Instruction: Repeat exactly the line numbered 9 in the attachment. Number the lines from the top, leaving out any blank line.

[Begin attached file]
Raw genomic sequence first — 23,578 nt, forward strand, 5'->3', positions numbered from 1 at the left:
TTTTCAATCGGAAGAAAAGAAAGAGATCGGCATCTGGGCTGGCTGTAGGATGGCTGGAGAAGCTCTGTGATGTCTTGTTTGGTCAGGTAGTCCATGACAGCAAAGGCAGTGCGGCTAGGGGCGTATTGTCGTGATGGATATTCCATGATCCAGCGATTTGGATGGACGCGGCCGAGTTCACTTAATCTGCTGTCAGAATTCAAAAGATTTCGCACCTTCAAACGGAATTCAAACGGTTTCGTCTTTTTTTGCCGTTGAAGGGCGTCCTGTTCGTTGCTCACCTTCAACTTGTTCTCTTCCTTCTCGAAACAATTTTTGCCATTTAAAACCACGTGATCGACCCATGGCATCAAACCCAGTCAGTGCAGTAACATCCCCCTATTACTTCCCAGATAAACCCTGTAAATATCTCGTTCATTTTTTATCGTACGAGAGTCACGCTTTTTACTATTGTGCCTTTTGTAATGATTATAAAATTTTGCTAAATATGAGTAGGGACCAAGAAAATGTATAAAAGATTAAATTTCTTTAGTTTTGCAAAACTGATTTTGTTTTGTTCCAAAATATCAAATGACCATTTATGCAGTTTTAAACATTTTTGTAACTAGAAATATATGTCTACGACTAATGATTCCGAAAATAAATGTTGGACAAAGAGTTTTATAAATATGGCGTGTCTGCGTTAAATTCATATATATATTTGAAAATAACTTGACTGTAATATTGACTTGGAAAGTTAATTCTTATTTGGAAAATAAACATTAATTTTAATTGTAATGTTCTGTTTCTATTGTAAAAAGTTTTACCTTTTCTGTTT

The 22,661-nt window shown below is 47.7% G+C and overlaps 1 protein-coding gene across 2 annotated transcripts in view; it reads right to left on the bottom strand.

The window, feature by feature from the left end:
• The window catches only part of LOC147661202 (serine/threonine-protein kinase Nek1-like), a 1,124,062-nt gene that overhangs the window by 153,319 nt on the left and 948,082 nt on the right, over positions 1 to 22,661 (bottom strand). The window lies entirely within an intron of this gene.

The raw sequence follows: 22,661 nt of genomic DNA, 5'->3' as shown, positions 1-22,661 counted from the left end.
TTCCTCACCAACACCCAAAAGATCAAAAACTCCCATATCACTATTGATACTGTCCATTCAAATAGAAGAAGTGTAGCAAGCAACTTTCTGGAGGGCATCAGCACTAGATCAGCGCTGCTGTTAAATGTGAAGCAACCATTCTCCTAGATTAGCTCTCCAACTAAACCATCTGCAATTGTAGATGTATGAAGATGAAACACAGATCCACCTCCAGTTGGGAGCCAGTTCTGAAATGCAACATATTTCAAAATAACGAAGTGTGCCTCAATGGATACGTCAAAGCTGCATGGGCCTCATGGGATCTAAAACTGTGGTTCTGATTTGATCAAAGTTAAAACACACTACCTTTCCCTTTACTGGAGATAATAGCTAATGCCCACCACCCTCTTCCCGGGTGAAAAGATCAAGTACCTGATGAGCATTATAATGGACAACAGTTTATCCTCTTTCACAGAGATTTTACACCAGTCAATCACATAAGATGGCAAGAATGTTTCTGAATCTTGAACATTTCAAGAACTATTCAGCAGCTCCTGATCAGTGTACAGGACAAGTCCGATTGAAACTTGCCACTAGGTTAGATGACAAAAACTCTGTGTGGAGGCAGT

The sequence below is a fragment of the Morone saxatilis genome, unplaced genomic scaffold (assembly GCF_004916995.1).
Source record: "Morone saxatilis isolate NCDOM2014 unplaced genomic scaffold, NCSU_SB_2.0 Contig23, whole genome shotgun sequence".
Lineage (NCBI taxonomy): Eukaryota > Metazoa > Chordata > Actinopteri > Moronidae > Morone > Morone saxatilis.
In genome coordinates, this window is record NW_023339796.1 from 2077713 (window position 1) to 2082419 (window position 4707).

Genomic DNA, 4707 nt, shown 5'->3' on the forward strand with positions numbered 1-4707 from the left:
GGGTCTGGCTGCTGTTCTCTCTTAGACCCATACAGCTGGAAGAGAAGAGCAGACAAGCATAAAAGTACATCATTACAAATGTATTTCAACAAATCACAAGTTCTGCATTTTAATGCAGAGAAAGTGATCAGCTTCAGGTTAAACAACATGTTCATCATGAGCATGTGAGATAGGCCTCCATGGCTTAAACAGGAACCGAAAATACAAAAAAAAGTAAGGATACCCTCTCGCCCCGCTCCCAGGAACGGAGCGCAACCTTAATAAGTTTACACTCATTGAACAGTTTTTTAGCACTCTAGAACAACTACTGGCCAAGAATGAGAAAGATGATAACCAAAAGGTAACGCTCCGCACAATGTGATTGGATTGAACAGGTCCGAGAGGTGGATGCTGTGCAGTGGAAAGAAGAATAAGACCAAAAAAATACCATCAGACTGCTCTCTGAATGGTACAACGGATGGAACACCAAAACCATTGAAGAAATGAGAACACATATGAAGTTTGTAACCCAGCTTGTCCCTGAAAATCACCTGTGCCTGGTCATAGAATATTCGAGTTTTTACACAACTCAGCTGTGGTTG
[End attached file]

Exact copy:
Source record: "Morone saxatilis isolate NCDOM2014 unplaced genomic scaffold, NCSU_SB_2.0 Contig23, whole genome shotgun sequence".